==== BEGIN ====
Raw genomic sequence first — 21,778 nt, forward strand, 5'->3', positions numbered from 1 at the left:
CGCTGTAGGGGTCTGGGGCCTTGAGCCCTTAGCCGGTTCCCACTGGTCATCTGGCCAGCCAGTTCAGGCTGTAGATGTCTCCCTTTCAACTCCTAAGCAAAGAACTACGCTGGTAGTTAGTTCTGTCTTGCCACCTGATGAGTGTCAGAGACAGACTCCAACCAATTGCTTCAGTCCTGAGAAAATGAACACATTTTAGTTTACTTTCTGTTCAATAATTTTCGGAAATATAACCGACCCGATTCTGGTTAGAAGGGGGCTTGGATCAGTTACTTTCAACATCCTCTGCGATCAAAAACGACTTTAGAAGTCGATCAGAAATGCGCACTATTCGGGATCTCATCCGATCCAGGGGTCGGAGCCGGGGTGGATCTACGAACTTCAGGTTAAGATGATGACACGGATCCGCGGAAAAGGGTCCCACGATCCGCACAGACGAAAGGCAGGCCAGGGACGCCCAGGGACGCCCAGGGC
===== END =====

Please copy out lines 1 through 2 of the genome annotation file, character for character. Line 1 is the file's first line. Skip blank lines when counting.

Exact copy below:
Raw genomic sequence first — 21,778 nt, forward strand, 5'->3', positions numbered from 1 at the left:
CGCTGTAGGGGTCTGGGGCCTTGAGCCCTTAGCCGGTTCCCACTGGTCATCTGGCCAGCCAGTTCAGGCTGTAGATGTCTCCCTTTCAACTCCTAAGCAAAGAACTACGCTGGTAGTTAGTTCTGTCTTGCCACCTGATGAGTGTCAGAGACAGACTCCAACCAATTGCTTCAGTCCTGAGAAAATGAACACATTTTAGTTTACTTTCTGTTCAATAATTTTCGGAAATATAACCGACCCGATTCTGGTTAGAAGGGGGCTTGGATCAGTTACTTTCAACATCCTCTGCGATCAAAAACGACTTTAGAAGTCGATCAGAAATGCGCACTATTCGGGATCTCATCCGATCCAGGGGTCGGAGCCGGGGTGGATCTACGAACTTCAGGTTAAGATGATGACACGGATCCGCGGAAAAGGGTCCCACGATCCGCACAGACGAAAGGCAGGCCAGGGACGCCCAGGGACGCCCAGGGC